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A close call gave Farley Boyle a mission to help save children

Tuesday, September 18, 2007

By BETSY QUERNA
HERALD NEWS

More than 10,000 American children die every year in accidents. On an August day in 2005, Farley Boyle's 2-year-old daughter Chase almost became one of them.

Now Farley is working to change those statistics, using a video she produced to push parents to learn CPR and hospitals to teach it to them.

Chase was getting ready for a fishing trip with her dad, big sister and grandfather on the dock at the Boyles' shore home in Little Silver, in Monmouth County. Patrick, her father, put her into the boat to keep her out of harm's way, he thought, while he tied on an anchor.

Instead, the toddler climbed over the side, likely thinking she'd lower herself onto the dock. She fell into the water, silently, without a splash.

Mackenzie, Farley's oldest daughter, who was then 4 years old, was the only one to see her sister slip into the black water. After about a minute, when Chase didn't emerge, she began yelling to her dad that Chase was in the water and she wasn't coming up.

Patrick and his father-in-law quickly found the 2-year old and pulled her out. "She was solidly filled with water," Farley recalls. "She was not on this planet with us."

Patrick, who had taken a CPR class with his wife before the birth of their first child, knew how to expel the water from Chase's lungs and administer CPR. The ambulances got there quickly, but he saved her life.

The experience profoundly changed the family. Farley had made her living as a fashion model, in ads for products like Lee jeans, L'Oreal cosmetics and Absolut vodka. In an instant her mission became to teach parents and caregivers how to save their children's lives.

She began trying to educate people, through an organization she started called CHASE for Life. She said she was amazed that more people did not know how to do something so simple. "If you can push on the chest above the heart and breathe, you can do it," she says. "You don't have to use big words."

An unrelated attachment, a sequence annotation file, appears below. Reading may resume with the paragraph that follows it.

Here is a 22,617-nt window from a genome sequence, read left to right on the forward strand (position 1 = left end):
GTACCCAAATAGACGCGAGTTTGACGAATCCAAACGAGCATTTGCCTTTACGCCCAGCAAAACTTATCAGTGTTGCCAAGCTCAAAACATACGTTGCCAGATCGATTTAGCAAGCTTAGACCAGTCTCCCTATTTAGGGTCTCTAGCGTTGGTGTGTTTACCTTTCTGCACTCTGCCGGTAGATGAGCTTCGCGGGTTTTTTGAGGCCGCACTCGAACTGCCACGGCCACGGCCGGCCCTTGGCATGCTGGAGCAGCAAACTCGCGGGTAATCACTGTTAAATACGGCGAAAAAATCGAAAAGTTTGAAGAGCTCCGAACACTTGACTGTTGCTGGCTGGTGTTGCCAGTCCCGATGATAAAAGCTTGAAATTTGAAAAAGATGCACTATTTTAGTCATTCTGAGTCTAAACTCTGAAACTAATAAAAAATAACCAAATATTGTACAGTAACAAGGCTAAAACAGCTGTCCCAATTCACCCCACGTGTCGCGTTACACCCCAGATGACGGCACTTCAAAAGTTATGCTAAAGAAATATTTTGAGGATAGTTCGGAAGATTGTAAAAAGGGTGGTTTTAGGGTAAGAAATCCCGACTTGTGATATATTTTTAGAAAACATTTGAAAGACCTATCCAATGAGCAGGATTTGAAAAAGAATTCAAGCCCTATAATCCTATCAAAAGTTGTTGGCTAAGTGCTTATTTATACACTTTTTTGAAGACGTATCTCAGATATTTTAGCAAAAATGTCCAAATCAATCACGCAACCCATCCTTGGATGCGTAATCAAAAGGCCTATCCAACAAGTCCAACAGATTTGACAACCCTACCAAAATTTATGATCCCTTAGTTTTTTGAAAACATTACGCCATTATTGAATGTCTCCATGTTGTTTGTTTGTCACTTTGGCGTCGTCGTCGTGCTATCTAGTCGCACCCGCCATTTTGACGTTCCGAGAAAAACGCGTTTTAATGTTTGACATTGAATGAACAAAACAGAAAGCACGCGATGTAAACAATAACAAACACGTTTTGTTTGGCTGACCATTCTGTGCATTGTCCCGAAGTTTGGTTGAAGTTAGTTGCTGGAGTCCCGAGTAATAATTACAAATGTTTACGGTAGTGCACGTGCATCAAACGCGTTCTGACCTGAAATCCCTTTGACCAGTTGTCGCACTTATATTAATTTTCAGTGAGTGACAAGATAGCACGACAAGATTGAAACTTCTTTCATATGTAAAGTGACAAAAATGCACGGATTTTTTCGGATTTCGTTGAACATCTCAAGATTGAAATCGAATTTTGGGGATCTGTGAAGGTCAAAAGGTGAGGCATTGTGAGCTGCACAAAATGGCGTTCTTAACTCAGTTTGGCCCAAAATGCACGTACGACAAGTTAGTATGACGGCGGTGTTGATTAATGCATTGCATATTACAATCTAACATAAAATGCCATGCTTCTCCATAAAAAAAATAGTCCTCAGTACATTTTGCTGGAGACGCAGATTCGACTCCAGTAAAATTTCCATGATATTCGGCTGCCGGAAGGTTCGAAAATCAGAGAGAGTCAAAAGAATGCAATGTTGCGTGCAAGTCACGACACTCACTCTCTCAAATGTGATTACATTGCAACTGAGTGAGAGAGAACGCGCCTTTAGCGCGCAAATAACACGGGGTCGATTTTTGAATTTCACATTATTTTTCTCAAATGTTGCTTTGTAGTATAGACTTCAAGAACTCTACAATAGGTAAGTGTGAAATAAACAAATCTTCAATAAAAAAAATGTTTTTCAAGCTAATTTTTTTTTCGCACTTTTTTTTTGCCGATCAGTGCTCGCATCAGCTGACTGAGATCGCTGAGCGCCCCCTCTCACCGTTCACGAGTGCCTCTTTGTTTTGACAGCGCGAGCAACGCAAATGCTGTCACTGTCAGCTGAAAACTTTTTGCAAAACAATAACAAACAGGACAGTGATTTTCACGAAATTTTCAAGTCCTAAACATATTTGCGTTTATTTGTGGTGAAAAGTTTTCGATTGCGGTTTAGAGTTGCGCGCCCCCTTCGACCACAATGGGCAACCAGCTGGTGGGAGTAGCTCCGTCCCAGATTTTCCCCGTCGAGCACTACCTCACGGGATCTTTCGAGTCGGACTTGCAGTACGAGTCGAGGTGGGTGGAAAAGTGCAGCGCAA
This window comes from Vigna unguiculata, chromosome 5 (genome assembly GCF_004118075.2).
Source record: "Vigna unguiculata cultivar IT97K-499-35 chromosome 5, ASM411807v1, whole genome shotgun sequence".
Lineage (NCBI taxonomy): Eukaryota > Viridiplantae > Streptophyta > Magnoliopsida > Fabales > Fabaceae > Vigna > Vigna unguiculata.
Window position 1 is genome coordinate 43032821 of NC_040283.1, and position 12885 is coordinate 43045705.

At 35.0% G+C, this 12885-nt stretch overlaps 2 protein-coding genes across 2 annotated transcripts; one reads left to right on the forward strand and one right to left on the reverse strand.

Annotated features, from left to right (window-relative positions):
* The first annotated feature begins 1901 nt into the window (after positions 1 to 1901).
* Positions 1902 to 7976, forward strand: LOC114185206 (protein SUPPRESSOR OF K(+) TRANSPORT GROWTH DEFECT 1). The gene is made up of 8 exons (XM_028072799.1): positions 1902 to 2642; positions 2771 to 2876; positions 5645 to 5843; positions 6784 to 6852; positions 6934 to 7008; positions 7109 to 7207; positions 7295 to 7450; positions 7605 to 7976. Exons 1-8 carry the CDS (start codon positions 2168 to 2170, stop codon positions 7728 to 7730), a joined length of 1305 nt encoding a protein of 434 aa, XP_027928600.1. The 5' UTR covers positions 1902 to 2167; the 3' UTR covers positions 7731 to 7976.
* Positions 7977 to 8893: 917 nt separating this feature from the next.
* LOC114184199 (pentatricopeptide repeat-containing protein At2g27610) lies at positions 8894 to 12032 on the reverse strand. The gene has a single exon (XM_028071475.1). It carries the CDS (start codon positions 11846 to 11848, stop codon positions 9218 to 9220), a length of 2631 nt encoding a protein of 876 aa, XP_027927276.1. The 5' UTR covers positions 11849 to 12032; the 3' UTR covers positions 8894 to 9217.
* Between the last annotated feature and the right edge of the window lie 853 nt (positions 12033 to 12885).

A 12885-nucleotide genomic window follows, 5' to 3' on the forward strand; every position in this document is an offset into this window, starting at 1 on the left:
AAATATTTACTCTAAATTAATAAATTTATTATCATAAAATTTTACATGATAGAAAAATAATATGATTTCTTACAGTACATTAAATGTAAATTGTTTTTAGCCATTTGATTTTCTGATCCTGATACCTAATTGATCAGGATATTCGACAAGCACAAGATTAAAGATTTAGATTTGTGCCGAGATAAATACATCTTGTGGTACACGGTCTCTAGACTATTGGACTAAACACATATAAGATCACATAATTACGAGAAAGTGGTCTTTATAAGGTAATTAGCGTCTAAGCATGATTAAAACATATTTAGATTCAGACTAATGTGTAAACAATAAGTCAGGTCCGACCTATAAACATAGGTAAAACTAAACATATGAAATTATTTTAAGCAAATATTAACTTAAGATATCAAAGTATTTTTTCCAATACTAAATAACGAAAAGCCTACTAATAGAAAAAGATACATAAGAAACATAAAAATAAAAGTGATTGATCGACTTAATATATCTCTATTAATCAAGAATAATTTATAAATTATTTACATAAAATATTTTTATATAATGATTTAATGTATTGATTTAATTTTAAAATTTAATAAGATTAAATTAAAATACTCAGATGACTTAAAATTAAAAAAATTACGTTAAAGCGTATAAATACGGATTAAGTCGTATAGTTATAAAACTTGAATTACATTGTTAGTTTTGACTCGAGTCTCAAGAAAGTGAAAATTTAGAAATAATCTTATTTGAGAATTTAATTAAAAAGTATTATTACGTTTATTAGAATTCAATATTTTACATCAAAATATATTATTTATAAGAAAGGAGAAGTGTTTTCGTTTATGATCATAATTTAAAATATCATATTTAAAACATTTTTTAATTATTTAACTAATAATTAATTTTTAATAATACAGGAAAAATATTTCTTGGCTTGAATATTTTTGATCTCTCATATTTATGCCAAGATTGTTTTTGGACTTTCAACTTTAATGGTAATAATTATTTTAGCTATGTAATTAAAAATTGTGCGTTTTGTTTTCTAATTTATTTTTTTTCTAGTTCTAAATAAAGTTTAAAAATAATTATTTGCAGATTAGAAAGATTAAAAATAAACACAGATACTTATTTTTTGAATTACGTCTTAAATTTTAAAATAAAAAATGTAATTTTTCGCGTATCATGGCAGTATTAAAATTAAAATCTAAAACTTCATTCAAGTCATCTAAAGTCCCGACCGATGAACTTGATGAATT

Most people currently learn CPR by getting certified in classes that take hours if not weeks. But especially trying to save children, just knowing the basics is sometimes enough. With children, Farley says, "you have an 80 percent success rate if you only remember 20 percent of the maneuver."

Farley realized that you didn't need hours to teach the basics. In fact, she found she could teach people with an 18-minute animated instructional video called "How to Save a Life."

She created the video and did fundraising to finance its cost. She got a boost when the Bee Gees, who wrote the song "Stayin' Alive," gave her the rights to use it in the video for five years without compensation.

In the video, Paddy the Penguin, a hip bird who lives in a zoo, dresses like John Travolta in "Saturday Night Fever" and gets down to "Stayin' Alive," teaches people to do CPR. He uses catchy lyrics and rhymes to teach CPR and how to save choking victims. "Tilt the head and lift the chin/Now you're ready to begin," chants a chorus of zoo animals during one song.

The video is now shown to parents at 14 New Jersey hospitals before they leave with their newborns, said Farley. Her goal is that every parent -- in the state and country -- will see the video or receive some type of free CPR instruction before leaving the hospital.

She is now working to get the video more widely distributed. She's talking with corporations and negotiating with hospitals, trying to get enough eyes on her video to lower the number of children who die each year.

"We could change the statistics," she says. "We're putting it out there."

Reach Betsy Querna at 973-569-7169 or querna@northjersey.com

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How to save a child from choking

How to help a conscious choking child (ages 1-8)

1) Ask the child, "Are you choking?" If the child nods, tell him you are going to help.

2) Kneel or stand behind the child and wrap your arms around his midsection. Make a fist with one hand and place your thumb slightly above his belly button. Grasp your fist with your other hand and give quick upward thrusts into his stomach.

3) Continue thrusting until the object is forced out and the child can breathe, cough or cry.

4) If the child becomes unconscious, perform CPR.

-- From CHASE for Life

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